Planned Parenthood of El Paso closure status: More than a half million in debt and a state investigation
by Lisa Degliantoni
Posted on July 23, 2009
Editor's note: A previous version of this story incorrectly reported that the OIG investigation was federal when it is in fact state. The mistake was due to an editing error. This story was corrected at 10:30 p.m. Friday July 24, 2009.
The state Office of the Inspector General has an open investigation into money provided to El Paso Planned Parenthood, a state official has confirmed.
It's not clear whether the investigation is connected to an audit of the agency's financials, first reported upon by NPT in this story posted July 6.
“All I can tell you is that the Department of State Health Services has referred a case to the Office of Inspector General in 2009,” said Carrie Williams, a spokeswoman for the Texas Department of State Health Services.
The investigation by the OIG is another piece of the puzzle of what happened to Planned Parenthood, an El Paso institution that announced in late June it was closing after 72 years. More than 28,000 patients were sent their medical files and notices as to where to go in the future.
The reaction was swift and unhappy, for the most part. ("I’d feel better if there’d been some warning or even a last ditch call-to-action campaign for supporters to ‘Save Our Services’," wrote Vanessa Torres.) Questions abounded. Was Planned Parenthood of El Paso victim of a bad economy, poor management, anti-abortion activists or a perfect storm of all three? Why were warning signals not sent; why were no appeals made to supporters? Who was responsible?
NPT began tracking the story with a number of tips and with the common-sense thought that an institution this large and long-lived does not just shut its doors overnight. Over the last two weeks, NPT contacted or spoke to dozens of people, very few of whom would allow their names to be used for fear of reprisal. That itself was telling.
As it turned out, while the closure may have come as a shock to the general public, it was no secret in-house and among various people in the non-profit sector that the organization was struggling.
Multiple sources – none of whom were willing to speak on the record – say Planned Parenthood had been spiraling down since at least 2003, and a review of the financials available shows the deficit swelled from $380,623 in 2006 to $583,987 in 2007, the most recent year for which tax documents known as 990s, required of non-profits, were available.
In addition to the audit and investigation of Planned Parenthood's finances, NPT has learned that a merger with Planned Parenthood of Austin was floated, according to the former director, Marci Brooks, who was the boss from 2007 until her April resignation. She said that a condition of the merger would be for El Paso Planned Parenthood to begin offering abortions.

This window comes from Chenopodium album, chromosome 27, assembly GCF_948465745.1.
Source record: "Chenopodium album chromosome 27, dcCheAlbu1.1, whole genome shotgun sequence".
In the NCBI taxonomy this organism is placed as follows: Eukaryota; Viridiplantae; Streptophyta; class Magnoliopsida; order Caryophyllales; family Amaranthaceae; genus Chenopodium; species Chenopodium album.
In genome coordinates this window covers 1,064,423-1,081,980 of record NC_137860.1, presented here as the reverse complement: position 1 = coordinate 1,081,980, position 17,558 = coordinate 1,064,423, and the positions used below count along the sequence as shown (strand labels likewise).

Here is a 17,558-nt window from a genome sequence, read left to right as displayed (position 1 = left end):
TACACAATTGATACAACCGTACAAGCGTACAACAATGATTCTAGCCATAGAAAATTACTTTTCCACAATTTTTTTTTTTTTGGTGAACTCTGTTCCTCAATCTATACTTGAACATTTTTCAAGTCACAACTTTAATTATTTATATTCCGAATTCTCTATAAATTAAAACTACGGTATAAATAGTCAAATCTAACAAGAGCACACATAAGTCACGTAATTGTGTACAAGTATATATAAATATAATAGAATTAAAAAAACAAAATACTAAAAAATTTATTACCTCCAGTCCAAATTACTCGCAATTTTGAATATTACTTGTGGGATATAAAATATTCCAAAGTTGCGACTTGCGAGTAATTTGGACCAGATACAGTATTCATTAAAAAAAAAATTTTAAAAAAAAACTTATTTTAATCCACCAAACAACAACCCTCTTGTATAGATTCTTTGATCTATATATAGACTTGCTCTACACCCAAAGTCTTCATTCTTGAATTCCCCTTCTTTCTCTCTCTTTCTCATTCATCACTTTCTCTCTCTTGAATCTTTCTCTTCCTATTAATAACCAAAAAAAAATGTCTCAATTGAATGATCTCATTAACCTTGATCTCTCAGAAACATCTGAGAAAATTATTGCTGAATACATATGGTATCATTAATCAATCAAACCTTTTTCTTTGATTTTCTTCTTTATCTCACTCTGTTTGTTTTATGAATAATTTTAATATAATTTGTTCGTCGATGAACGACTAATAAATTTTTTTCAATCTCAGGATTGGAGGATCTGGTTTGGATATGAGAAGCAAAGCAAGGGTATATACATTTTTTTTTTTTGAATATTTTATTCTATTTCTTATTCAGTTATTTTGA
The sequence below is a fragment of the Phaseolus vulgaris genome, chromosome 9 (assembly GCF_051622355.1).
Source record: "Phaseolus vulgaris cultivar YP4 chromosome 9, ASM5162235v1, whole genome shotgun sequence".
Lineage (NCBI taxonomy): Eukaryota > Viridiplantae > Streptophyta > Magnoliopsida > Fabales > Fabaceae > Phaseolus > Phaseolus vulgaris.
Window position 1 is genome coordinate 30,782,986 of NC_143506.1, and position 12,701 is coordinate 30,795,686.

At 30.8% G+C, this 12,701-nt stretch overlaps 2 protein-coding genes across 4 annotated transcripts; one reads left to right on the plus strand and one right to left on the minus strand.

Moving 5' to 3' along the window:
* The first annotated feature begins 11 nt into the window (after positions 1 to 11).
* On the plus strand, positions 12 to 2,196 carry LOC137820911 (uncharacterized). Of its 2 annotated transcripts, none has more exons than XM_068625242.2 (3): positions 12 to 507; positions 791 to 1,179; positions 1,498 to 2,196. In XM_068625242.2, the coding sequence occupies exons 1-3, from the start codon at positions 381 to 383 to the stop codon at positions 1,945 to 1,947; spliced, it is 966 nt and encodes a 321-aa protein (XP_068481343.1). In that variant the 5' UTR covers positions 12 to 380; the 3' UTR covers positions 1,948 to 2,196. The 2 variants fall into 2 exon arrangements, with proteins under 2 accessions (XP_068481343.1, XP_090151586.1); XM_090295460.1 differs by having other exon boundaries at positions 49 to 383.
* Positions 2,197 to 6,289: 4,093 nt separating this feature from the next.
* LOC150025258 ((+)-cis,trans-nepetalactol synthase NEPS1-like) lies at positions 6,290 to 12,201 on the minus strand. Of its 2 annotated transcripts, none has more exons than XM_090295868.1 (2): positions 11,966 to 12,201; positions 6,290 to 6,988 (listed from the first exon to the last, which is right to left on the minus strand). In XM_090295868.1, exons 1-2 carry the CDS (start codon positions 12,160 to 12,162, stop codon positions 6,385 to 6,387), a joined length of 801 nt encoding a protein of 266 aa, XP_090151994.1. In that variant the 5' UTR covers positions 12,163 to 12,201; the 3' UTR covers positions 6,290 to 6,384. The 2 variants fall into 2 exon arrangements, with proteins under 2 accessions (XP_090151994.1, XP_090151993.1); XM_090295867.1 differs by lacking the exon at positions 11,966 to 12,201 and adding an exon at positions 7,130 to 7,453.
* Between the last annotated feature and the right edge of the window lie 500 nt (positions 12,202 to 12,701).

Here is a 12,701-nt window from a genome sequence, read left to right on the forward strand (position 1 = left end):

Her assertion was refuted by Planned Parenthood Federation of America, an umbrella organization that has no direct control over local groups but does provide oversight in the form of accreditation reviews and other organizational support.
"I've spent the last three months working 14-hour days"
The abortion allegation takes place within the context of discussions about how to save the organization.
Analinda Moreno, the interim director, said the organization just “ran out of money, it’s financial and I’ve spent the last three months working 14-hour days every day to try and prevent this from happening.”
Moreno said she began a formal search for a new CEO but didn’t feel “morally right” bringing on new board members, when she knew the state of affairs at the organization.
She also said she tried to tweak the business model by raising fees, discontinuing HIV/AIDS services, meeting with the state and federal government (Center for Disease Control and the Texas Department of Health and Human Services) and supporters in the community.
But others said they did not see those efforts.
“We tried to work with them and it became clear we weren’t going to get anywhere so we went to the state. The state was asked to take the lead,” said Bill Schlesinger, co-director for Project Vida, which operates clinics that offer primary care including family planning, behavioral health, wellness exams, laboratory and medicines. Project Vida clinics will take in former Planned Parenthood of El Paso clients, and will need to apply for grants to meet the demand, Schlesinger said.
One former employee, who asked not to be named for fear of reprisal, said that after Brooks left in April, Moreno and the three standing board members Bonnie Escobar, Lynn Salas and Carlos Cabada, turned Planned Parenthood of El Paso offices into a “vortex, where everything would go in and nothing would come out. No phone calls, no emails were ever responded to.”